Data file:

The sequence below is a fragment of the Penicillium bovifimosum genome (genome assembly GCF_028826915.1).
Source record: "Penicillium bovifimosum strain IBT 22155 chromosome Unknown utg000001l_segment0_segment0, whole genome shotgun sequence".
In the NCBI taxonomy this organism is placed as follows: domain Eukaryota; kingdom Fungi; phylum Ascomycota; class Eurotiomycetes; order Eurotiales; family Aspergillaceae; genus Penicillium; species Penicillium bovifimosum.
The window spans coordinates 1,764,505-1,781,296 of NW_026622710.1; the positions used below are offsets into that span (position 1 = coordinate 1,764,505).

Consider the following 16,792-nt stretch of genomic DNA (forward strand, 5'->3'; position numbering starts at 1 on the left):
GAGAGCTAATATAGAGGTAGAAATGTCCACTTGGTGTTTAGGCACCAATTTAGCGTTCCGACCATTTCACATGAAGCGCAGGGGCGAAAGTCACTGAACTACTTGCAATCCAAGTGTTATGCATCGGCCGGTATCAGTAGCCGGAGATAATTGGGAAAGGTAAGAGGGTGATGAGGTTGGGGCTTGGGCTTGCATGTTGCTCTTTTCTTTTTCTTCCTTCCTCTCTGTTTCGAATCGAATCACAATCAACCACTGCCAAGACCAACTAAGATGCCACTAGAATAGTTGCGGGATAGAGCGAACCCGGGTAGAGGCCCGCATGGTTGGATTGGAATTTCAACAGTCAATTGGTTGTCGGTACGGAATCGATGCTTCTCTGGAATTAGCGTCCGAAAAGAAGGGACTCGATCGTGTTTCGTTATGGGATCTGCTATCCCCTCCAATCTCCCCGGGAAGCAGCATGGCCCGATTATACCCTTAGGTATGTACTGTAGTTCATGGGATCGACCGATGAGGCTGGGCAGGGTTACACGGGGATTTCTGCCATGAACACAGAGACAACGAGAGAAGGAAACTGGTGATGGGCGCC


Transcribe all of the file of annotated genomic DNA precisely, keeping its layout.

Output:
The sequence below is a fragment of the Penicillium bovifimosum genome (genome assembly GCF_028826915.1).
Source record: "Penicillium bovifimosum strain IBT 22155 chromosome Unknown utg000001l_segment0_segment0, whole genome shotgun sequence".
In the NCBI taxonomy this organism is placed as follows: domain Eukaryota; kingdom Fungi; phylum Ascomycota; class Eurotiomycetes; order Eurotiales; family Aspergillaceae; genus Penicillium; species Penicillium bovifimosum.
The window spans coordinates 1,764,505-1,781,296 of NW_026622710.1; the positions used below are offsets into that span (position 1 = coordinate 1,764,505).

Consider the following 16,792-nt stretch of genomic DNA (forward strand, 5'->3'; position numbering starts at 1 on the left):
GAGAGCTAATATAGAGGTAGAAATGTCCACTTGGTGTTTAGGCACCAATTTAGCGTTCCGACCATTTCACATGAAGCGCAGGGGCGAAAGTCACTGAACTACTTGCAATCCAAGTGTTATGCATCGGCCGGTATCAGTAGCCGGAGATAATTGGGAAAGGTAAGAGGGTGATGAGGTTGGGGCTTGGGCTTGCATGTTGCTCTTTTCTTTTTCTTCCTTCCTCTCTGTTTCGAATCGAATCACAATCAACCACTGCCAAGACCAACTAAGATGCCACTAGAATAGTTGCGGGATAGAGCGAACCCGGGTAGAGGCCCGCATGGTTGGATTGGAATTTCAACAGTCAATTGGTTGTCGGTACGGAATCGATGCTTCTCTGGAATTAGCGTCCGAAAAGAAGGGACTCGATCGTGTTTCGTTATGGGATCTGCTATCCCCTCCAATCTCCCCGGGAAGCAGCATGGCCCGATTATACCCTTAGGTATGTACTGTAGTTCATGGGATCGACCGATGAGGCTGGGCAGGGTTACACGGGGATTTCTGCCATGAACACAGAGACAACGAGAGAAGGAAACTGGTGATGGGCGCC